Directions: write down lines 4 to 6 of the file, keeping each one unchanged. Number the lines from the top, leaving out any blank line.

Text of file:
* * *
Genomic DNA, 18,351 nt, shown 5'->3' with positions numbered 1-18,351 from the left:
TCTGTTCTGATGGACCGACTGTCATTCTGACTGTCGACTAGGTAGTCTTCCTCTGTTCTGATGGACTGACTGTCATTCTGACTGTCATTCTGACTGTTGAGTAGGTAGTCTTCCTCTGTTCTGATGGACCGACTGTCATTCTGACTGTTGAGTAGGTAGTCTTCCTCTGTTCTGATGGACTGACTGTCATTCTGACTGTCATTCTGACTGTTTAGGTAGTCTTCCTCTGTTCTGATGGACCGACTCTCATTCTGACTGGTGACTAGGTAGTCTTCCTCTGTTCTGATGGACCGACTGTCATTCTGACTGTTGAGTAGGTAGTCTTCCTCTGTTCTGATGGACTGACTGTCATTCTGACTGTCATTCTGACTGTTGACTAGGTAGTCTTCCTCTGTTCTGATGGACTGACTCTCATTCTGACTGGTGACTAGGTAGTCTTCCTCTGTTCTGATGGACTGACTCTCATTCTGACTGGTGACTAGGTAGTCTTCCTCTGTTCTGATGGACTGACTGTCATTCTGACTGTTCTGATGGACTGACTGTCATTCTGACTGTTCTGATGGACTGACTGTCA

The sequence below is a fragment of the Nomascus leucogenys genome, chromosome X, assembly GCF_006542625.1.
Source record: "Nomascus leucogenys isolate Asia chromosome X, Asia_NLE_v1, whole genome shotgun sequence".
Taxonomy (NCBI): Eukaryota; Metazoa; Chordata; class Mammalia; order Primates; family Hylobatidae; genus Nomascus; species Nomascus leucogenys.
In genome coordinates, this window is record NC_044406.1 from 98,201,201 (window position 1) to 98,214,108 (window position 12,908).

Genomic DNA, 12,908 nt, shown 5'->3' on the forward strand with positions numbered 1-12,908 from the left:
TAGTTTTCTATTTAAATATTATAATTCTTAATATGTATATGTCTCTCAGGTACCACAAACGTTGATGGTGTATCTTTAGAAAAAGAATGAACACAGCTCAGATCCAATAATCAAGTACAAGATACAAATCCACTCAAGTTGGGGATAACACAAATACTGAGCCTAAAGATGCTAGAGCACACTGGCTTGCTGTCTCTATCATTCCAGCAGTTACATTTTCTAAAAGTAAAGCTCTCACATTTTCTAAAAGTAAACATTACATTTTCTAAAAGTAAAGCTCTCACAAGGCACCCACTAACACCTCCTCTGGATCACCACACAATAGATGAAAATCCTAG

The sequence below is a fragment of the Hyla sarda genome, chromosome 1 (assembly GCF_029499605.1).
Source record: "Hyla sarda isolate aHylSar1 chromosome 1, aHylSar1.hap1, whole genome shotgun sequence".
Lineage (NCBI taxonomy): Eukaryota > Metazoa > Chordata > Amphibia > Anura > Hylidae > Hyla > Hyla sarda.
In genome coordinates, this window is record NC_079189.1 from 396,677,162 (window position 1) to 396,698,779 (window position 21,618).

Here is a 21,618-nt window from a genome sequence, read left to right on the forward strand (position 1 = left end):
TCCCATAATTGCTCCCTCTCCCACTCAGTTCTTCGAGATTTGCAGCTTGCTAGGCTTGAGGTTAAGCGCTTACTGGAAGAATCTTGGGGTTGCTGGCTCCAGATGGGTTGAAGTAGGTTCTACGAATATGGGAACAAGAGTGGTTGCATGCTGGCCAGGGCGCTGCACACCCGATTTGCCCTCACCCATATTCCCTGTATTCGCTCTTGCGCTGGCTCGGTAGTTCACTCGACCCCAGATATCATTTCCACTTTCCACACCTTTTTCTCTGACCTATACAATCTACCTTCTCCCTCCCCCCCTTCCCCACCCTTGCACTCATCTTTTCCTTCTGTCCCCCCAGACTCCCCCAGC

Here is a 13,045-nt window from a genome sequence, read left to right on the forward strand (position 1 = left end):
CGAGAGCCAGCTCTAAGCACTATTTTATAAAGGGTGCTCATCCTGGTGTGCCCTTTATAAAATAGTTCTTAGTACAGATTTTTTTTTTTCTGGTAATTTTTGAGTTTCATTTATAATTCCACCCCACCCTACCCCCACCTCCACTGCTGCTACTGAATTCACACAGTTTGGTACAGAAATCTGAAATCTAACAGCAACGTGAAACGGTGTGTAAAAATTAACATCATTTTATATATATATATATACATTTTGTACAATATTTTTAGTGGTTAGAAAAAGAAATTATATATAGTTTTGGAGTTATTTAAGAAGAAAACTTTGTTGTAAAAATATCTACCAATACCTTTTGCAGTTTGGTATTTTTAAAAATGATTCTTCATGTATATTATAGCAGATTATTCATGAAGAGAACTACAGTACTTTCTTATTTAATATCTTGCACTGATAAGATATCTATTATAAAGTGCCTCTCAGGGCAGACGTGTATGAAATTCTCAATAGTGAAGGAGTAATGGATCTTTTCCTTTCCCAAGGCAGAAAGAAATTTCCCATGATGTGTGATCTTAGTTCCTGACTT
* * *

Source record: "Nomascus leucogenys isolate Asia chromosome X, Asia_NLE_v1, whole genome shotgun sequence".
Taxonomy (NCBI): Eukaryota; Metazoa; Chordata; class Mammalia; order Primates; family Hylobatidae; genus Nomascus; species Nomascus leucogenys.
In genome coordinates, this window is record NC_044406.1 from 98,201,201 (window position 1) to 98,214,108 (window position 12,908).